Source: The Register-Guard; Eugene, Oregon, USA
Even though Hannah Caron needed no proof that a traumatic childhood leads to serious health problems later in life, she got it anyway while studying psychology a few years ago at the University of Oregon.
That’s when the Adverse Childhood Experiences study came out, documenting the strong link between childhood emotional trauma and heart disease, obesity, diabetes, depression, suicide, alcoholism and intravenous drug abuse decades later.
As the only child of a mentally ill woman, Caron bounced in and out of foster care, lived on the streets and experienced trauma firsthand for most of her life. “It was bizarre to me that people need that hard evidence,” Caron says. “That was my life. It was obvious to me.”
While working on a psychology research project in 2003, Caron met Elaine Walters, a Eugene social worker who was thinking about the ACE study and the obvious next step: finding what works to reduce or eliminate the physical and mental health consequences for adults who had suffered childhood trauma.
Walters told Caron about her work in forming a nonprofit called the Trauma Healing Project. When she asked Caron to attend some training sessions and join the project, Caron began to see her own chaotic childhood as a way to help others deal with theirs.
With sessions beginning next month to train counselors, mentors and volunteers, Walters hopes to have the Trauma Healing Project up and running in the fall.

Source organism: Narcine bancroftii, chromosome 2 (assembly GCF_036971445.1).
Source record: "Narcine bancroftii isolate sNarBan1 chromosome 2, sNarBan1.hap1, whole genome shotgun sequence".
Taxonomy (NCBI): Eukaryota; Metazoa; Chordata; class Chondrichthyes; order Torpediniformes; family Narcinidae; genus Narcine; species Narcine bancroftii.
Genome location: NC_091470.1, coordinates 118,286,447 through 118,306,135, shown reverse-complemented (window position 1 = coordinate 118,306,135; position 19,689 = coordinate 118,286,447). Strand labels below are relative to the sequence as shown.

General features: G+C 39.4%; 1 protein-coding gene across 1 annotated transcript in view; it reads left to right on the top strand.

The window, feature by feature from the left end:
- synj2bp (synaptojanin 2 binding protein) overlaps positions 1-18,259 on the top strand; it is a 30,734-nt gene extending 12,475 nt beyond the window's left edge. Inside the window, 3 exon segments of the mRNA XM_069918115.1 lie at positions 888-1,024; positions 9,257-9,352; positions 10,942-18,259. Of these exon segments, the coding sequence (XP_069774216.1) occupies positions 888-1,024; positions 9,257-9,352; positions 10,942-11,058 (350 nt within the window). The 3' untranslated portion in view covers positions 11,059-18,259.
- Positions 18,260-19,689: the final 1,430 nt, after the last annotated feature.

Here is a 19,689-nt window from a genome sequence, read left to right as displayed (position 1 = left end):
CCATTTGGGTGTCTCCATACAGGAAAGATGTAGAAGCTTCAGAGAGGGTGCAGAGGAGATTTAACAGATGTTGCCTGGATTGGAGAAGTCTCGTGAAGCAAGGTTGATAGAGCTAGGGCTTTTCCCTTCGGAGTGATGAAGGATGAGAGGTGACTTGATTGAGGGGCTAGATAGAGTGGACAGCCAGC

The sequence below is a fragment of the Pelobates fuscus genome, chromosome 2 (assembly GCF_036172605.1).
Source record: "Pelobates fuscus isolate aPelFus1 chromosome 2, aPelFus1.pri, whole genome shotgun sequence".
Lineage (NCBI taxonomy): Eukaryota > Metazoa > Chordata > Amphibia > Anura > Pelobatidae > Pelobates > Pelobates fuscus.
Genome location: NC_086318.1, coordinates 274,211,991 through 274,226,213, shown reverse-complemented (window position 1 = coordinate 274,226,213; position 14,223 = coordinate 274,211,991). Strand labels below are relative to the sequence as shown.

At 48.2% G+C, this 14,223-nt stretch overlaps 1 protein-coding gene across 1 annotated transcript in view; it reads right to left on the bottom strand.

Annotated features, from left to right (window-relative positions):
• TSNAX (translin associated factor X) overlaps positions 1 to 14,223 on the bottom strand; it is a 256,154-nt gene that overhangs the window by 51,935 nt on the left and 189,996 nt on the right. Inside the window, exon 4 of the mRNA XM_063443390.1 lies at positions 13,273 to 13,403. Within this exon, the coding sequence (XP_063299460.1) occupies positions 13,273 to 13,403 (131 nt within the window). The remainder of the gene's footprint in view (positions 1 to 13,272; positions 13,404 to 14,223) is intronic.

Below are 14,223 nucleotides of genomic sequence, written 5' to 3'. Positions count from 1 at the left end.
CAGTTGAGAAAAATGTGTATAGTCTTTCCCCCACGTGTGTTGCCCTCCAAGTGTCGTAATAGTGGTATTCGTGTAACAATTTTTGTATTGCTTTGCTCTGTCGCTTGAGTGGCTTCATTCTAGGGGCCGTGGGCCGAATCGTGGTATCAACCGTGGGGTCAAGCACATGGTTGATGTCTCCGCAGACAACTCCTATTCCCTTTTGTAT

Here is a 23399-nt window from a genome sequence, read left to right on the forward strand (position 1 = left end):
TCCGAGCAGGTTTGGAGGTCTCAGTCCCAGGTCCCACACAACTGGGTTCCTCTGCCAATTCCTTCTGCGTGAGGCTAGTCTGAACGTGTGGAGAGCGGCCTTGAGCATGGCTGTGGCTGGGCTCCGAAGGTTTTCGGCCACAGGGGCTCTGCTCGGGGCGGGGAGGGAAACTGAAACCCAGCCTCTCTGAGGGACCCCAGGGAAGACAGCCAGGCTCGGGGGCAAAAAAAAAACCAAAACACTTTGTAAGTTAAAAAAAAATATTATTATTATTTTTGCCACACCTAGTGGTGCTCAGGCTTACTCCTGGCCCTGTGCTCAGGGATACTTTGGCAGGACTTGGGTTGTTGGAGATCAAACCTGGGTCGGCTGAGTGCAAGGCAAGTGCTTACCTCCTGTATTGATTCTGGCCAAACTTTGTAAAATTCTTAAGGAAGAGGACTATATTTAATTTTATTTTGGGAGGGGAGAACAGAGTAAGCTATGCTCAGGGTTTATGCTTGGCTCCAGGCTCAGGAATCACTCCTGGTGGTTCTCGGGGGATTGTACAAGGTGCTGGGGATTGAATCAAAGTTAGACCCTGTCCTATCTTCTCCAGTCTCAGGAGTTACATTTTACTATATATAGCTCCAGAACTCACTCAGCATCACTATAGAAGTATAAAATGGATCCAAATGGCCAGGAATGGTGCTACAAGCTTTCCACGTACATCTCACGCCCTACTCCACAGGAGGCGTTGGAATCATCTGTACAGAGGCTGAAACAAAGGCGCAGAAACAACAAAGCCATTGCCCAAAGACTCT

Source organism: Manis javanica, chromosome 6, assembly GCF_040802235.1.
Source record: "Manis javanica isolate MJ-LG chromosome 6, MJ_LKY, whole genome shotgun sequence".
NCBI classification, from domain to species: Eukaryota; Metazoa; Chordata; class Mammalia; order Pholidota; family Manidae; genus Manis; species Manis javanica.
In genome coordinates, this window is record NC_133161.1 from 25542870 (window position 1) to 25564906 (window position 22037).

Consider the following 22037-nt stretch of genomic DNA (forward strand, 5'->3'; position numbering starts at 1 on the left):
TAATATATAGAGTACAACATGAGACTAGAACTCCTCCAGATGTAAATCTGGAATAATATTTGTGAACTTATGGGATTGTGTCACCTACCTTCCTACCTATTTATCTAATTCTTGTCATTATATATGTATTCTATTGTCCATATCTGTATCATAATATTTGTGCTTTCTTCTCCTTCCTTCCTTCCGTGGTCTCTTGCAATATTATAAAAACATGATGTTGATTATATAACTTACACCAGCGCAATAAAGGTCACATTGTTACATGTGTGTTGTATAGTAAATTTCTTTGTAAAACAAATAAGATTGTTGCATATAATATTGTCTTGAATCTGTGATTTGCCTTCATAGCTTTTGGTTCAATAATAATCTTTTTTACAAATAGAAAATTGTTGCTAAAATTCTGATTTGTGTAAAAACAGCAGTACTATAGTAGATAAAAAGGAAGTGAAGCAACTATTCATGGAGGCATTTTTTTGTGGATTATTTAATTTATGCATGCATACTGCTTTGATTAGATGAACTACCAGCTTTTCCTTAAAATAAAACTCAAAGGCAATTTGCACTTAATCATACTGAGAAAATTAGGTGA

“The ACE study put the numbers where our common sense took us,” says Walters, whose day job is statewide coordinator for the Sexual Assault Nurse Examiner Program of the Attorney General’s Sexual Assault Task Force.
The ACE study, a collaboration between the U.S. Centers for Disease Control and Kaiser Permanente’s Health Appraisal Clinic in San Diego, showed that people with childhood trauma may, for example, self-medicate with everything from overeating and tobacco use to hard drugs later in life. Depression is another response to abnormal life experiences, according to Dr. Vincent Felitti, one of the researchers who compiled data from more than 17,000 ACE participants.
The ACE study suggests that treating the core problem, rather than the person’s response to the problem, may be a more effective approach.
While the Trauma Healing Project has no particular ax to grind with conventional mental health treatments, it will follow the lead of local self-support groups such as MindFreedom International and Safe, Inc. They promote alternatives and run peer supported drop-in centers and other programs that embrace the individual, Walters says.
“One of the things you do is identify the survival strategies and strengths that someone is already using,” says Walters, who is the project’s director. “Tell me your story. Show me how the way you are coping makes sense. The starting point is making the connection.”
While every individual is different, the general approach would be to replace the harmful or ineffective coping strategy – such as alcohol or drug abuse, or other self-destructive patterns – with more helpful and healthful ways of understanding and resolving the person’s core issues, Walters says.
For example, some people use alcohol to keep from reliving experiences that they may not even consciously remember, Walters says.